Assessing oral language skills at primary school entry
Rosária Rodrigues Correia
Although the development of oral language skills is common to the curricula of both preschool and primary school in Portugal, as Pinto (2010) states “traditionally, oral language is not regarded as a skill to develop”, contrary to what happens in terms of teaching reading and writing. However, oral comprehension and expression correspond, according to Sim-Sim (2009), to “a primordial use of language, while reading and writing are secondary competences.” Thus, we assume that both oral and written language are important aspects to develop in primary school and that a better knowledge of oral language, which children acquire first, will enable better written language skills (Sim-Sim, 2009). Our goal was to assess, upon primary school entry, the dimensions of language knowledge that are related with learning to read and write, so that we could identify possible difficulties in the development of reading and writing and propose didactic choices to teachers. To evaluate the language knowledge of 59 students attending first grade in a semi-urban center, we used the battery Identification of Linguistic Knowledge Skills (ILKS) (Identificação de Competências Linguísticas (TICL). The battery assesses four language areas: (i) lexical knowledge - 64 itens; (ii) morphosyntactic knowledge - 27 items; (iii) oral memory for verbal input - 19 items; and (iv) Ability to reflect about oral language - 24 items. The 59 students attended preschool for 3 years, have no special education needs, speak Portuguese as mother tongue, and their age range between 5 years and 10 months and 6 years and 11 months. The TICL is a criterion-based battery (Viana, 2004), which allows us to assess how well students fare according to an established mastery of the domains tested and, in this case, 70% of items presented a difficulty level above .75 – which indicates an easy level (Viana, 2004). Results show that 36% of students had results below the expected level for their age, which suggests that a high number of students may present difficulties in developing reading and writing skills. Results in each language area will be discussed, as well as implications for practice.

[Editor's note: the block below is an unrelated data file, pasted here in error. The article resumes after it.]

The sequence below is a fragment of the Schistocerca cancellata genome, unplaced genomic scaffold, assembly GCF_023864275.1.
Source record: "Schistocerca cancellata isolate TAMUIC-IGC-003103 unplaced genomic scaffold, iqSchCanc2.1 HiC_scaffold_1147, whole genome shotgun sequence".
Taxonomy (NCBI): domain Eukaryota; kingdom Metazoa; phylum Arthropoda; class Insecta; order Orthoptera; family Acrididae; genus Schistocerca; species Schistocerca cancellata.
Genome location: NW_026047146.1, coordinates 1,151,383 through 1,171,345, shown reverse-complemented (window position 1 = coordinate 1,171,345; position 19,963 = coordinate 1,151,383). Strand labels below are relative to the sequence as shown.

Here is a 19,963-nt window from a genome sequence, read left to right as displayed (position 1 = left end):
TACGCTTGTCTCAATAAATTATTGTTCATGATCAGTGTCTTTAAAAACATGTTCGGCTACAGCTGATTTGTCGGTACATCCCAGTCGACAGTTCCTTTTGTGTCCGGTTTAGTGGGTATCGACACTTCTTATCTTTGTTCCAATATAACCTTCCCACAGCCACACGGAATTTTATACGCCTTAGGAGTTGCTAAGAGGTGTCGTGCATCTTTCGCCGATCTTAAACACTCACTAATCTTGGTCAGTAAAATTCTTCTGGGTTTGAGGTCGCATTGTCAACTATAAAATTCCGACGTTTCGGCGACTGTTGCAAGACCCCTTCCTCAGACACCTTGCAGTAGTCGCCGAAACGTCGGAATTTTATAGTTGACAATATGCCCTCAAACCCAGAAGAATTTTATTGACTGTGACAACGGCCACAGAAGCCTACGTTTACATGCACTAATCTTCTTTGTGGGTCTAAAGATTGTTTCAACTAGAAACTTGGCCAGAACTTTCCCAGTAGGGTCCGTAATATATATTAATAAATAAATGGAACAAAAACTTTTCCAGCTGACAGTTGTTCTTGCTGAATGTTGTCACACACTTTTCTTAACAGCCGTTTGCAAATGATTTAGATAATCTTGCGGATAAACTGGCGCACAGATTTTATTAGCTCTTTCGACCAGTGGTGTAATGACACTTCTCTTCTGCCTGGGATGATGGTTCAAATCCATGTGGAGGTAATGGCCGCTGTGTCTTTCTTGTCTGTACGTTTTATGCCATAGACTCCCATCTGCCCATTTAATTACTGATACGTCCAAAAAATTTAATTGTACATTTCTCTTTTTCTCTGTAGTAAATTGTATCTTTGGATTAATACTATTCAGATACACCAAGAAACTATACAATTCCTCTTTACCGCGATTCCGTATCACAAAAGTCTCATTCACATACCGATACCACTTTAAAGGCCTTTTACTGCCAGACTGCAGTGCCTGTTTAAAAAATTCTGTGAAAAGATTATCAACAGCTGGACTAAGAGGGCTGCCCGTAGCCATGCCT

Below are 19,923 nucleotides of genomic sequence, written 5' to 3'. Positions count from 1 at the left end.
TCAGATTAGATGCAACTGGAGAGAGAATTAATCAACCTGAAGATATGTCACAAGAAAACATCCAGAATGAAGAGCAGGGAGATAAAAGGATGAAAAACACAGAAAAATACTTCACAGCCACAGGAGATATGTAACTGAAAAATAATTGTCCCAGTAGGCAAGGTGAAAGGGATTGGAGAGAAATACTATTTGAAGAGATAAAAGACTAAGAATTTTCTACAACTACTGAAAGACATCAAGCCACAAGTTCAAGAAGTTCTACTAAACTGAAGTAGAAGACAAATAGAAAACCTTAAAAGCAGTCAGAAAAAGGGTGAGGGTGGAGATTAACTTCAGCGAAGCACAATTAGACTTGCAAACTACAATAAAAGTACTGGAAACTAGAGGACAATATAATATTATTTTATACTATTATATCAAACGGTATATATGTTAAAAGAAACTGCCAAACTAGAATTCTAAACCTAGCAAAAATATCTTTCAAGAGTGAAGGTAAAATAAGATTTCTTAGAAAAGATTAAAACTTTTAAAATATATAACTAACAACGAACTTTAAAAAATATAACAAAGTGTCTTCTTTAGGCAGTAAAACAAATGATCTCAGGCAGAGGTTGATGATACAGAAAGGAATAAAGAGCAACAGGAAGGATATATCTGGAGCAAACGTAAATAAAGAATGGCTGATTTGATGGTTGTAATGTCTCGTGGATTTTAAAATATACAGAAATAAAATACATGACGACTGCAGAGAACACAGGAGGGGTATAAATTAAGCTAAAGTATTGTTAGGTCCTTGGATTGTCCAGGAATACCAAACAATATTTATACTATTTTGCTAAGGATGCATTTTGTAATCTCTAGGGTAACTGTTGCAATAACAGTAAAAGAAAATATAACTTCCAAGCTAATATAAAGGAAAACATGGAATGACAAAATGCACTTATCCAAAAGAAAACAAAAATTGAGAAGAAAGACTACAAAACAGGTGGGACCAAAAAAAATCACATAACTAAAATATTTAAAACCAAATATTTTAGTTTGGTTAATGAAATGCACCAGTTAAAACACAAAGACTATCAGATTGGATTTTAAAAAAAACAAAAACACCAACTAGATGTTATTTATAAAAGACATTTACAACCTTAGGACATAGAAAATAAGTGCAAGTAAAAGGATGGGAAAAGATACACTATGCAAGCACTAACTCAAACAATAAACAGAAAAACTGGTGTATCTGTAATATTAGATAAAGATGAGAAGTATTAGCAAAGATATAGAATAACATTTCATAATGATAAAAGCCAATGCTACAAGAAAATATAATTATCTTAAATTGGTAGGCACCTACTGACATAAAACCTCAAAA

Keywords: assessment, oral language, reading and writing, primary school
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